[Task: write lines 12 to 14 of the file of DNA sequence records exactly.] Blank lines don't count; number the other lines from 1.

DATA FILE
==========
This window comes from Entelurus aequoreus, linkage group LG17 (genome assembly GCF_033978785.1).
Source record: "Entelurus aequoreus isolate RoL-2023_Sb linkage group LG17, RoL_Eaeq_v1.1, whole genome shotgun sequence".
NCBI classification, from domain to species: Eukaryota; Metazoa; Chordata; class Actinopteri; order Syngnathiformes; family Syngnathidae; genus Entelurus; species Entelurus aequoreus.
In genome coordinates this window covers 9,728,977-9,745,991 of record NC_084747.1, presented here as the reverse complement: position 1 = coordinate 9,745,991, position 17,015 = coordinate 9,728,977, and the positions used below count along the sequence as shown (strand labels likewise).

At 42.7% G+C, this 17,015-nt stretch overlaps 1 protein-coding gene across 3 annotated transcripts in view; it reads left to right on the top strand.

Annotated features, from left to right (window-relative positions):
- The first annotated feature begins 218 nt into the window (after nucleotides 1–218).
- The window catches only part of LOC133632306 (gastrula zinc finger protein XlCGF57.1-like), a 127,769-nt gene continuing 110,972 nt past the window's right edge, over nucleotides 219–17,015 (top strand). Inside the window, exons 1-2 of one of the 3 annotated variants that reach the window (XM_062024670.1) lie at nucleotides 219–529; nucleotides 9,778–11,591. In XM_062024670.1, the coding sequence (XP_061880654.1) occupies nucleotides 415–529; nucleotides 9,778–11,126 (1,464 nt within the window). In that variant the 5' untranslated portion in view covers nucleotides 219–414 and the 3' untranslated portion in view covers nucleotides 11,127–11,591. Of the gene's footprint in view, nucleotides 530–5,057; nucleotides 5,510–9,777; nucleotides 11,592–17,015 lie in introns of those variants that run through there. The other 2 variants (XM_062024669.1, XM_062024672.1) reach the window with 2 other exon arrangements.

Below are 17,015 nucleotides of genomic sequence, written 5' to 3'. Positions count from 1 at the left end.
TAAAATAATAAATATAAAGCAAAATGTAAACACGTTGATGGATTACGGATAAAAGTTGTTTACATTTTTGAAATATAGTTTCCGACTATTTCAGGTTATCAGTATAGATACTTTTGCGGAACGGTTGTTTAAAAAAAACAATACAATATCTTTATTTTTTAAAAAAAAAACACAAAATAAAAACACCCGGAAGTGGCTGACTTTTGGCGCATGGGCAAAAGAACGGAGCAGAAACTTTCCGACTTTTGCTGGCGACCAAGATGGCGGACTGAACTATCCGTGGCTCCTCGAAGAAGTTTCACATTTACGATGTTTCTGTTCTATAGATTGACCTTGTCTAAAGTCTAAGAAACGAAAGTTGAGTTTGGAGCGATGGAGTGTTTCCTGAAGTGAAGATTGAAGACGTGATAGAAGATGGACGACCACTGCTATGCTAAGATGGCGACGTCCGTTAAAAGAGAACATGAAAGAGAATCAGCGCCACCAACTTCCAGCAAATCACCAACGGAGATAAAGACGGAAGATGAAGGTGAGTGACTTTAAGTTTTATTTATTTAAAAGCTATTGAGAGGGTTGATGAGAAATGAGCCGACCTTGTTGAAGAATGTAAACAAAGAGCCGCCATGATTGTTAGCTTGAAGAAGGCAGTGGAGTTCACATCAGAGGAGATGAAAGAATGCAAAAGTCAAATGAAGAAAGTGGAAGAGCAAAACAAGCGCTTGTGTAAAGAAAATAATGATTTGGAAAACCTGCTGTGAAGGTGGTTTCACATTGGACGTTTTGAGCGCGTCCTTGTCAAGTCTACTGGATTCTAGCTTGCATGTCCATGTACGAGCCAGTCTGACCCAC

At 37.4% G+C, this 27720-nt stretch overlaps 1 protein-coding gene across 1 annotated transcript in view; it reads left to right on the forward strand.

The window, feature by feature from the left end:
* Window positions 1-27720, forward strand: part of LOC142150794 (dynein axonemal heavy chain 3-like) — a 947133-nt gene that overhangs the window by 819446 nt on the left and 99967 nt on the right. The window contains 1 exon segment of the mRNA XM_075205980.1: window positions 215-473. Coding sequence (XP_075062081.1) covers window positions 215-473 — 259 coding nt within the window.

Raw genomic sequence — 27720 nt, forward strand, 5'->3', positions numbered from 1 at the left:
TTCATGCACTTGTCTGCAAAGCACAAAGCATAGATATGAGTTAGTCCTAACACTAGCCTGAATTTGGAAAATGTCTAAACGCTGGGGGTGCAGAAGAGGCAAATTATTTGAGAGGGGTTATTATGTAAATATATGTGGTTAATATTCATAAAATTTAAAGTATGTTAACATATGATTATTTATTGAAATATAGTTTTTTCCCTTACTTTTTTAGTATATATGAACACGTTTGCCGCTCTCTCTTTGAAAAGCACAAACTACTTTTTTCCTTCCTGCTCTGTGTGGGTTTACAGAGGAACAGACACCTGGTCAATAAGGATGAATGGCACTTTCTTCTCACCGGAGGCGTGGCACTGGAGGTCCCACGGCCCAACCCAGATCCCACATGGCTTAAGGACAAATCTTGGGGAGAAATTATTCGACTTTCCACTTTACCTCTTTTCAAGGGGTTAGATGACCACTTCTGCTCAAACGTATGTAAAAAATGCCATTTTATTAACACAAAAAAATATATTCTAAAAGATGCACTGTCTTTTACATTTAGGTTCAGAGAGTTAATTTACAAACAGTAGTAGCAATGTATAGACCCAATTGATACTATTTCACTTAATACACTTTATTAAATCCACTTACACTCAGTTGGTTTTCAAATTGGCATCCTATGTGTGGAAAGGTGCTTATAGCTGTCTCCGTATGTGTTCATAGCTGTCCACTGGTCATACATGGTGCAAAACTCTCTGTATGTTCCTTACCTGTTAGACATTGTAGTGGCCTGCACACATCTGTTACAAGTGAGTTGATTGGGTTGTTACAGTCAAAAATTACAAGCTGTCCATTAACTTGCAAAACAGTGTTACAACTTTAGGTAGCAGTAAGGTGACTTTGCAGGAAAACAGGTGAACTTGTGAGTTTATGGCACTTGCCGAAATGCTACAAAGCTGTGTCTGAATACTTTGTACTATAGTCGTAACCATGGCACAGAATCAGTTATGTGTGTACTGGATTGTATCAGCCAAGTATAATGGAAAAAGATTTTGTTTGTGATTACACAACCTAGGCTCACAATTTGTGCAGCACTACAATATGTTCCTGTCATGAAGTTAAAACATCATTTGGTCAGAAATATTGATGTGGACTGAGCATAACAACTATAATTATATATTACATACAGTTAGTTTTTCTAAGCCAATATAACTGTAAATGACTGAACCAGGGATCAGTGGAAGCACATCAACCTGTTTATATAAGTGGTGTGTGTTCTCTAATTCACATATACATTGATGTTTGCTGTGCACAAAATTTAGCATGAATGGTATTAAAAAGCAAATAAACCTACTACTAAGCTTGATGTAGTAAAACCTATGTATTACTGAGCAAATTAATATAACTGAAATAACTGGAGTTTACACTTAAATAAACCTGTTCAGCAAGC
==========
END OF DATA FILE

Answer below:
The window, feature by feature from the left end:
* Window positions 1-27720, forward strand: part of LOC142150794 (dynein axonemal heavy chain 3-like) — a 947133-nt gene that overhangs the window by 819446 nt on the left and 99967 nt on the right. The window contains 1 exon segment of the mRNA XM_075205980.1: window positions 215-473. Coding sequence (XP_075062081.1) covers window positions 215-473 — 259 coding nt within the window.

Raw genomic sequence — 27720 nt, forward strand, 5'->3', positions numbered from 1 at the left: